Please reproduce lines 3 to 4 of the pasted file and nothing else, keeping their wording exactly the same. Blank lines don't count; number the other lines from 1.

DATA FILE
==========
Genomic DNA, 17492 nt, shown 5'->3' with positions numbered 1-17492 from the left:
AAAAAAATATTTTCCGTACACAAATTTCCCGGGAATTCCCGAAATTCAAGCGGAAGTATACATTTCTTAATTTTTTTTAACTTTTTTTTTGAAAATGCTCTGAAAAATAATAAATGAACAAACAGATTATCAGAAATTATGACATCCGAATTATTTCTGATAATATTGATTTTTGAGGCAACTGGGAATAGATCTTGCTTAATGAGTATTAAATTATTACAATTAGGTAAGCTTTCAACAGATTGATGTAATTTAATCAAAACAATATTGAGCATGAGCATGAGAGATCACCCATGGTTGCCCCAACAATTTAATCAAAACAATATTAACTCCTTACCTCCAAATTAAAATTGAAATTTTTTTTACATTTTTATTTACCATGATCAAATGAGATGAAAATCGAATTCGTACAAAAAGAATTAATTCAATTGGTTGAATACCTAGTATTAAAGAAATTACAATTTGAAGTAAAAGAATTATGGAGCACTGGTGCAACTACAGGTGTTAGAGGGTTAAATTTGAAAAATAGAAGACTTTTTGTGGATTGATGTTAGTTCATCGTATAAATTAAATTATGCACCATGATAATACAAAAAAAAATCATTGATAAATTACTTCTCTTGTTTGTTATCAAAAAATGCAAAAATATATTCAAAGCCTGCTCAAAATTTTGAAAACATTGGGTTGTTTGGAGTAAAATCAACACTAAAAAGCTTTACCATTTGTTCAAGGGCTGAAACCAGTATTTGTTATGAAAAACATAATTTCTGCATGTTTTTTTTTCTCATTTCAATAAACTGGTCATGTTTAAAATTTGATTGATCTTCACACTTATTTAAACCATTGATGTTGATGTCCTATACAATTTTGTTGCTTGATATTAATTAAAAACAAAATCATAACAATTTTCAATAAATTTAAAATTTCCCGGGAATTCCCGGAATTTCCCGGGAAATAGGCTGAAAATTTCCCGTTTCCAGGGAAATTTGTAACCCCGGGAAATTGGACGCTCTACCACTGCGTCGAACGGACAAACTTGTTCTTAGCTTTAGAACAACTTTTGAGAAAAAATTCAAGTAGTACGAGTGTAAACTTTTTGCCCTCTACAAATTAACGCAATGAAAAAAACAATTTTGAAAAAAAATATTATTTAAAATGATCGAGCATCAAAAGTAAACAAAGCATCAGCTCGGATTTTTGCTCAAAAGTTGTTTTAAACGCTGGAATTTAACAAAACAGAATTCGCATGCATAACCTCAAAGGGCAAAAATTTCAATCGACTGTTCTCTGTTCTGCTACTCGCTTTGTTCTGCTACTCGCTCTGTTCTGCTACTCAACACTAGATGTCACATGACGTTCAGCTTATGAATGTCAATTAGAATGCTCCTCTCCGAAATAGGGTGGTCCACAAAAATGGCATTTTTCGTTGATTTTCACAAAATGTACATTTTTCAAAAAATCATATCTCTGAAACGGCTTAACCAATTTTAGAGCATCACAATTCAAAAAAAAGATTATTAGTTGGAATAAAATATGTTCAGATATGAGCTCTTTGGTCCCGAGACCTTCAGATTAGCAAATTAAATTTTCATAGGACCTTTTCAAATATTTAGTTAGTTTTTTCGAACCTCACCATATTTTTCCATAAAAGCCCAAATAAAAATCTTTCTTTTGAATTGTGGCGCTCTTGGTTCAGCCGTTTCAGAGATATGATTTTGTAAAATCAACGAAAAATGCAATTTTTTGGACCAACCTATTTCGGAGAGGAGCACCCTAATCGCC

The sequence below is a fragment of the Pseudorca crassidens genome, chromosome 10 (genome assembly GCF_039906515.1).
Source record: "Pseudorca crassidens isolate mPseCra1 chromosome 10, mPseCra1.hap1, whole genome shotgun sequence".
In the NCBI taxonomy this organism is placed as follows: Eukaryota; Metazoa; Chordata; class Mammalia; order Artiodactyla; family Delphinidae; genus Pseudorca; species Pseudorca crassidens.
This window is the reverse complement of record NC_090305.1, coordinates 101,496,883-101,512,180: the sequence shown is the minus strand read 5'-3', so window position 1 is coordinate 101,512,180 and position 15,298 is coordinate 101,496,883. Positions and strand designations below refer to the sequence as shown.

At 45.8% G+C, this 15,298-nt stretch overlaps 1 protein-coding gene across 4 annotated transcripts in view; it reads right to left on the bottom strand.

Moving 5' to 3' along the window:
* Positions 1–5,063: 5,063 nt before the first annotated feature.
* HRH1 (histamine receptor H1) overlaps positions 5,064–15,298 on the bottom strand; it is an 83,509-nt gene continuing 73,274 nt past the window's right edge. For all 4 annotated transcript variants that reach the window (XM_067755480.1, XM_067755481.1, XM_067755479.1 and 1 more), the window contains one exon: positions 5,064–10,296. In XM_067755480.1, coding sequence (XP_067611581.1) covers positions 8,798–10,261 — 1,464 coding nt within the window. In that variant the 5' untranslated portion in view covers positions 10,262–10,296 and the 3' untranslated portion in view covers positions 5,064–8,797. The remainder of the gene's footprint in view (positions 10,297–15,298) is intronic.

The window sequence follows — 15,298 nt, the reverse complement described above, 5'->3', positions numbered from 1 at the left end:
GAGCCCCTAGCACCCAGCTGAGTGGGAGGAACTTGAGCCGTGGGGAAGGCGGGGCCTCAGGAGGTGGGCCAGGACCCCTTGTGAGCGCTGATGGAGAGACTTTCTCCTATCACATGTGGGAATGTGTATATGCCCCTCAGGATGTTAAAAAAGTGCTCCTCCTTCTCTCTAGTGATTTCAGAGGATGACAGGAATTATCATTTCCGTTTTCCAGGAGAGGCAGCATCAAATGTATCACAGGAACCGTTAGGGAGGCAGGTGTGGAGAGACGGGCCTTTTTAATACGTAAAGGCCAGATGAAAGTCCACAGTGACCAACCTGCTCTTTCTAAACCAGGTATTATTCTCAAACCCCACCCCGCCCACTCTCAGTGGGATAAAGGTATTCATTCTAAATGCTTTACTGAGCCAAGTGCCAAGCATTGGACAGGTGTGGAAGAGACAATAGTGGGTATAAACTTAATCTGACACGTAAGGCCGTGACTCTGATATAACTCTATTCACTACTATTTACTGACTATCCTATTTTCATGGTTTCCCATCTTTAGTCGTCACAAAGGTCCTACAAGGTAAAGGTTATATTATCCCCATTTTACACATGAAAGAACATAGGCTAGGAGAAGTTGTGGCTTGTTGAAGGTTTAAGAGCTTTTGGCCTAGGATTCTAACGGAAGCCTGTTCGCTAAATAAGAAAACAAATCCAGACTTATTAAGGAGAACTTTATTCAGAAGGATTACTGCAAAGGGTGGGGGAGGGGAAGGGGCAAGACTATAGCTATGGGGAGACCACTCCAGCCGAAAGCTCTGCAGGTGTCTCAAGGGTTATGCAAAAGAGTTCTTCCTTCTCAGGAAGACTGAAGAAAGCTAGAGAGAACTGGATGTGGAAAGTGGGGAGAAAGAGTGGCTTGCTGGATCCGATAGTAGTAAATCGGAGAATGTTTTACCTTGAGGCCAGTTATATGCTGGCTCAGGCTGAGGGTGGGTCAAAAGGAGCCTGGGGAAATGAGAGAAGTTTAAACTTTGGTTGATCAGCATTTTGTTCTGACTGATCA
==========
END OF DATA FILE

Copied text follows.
The sequence below is a fragment of the Pseudorca crassidens genome, chromosome 10 (genome assembly GCF_039906515.1).
Source record: "Pseudorca crassidens isolate mPseCra1 chromosome 10, mPseCra1.hap1, whole genome shotgun sequence".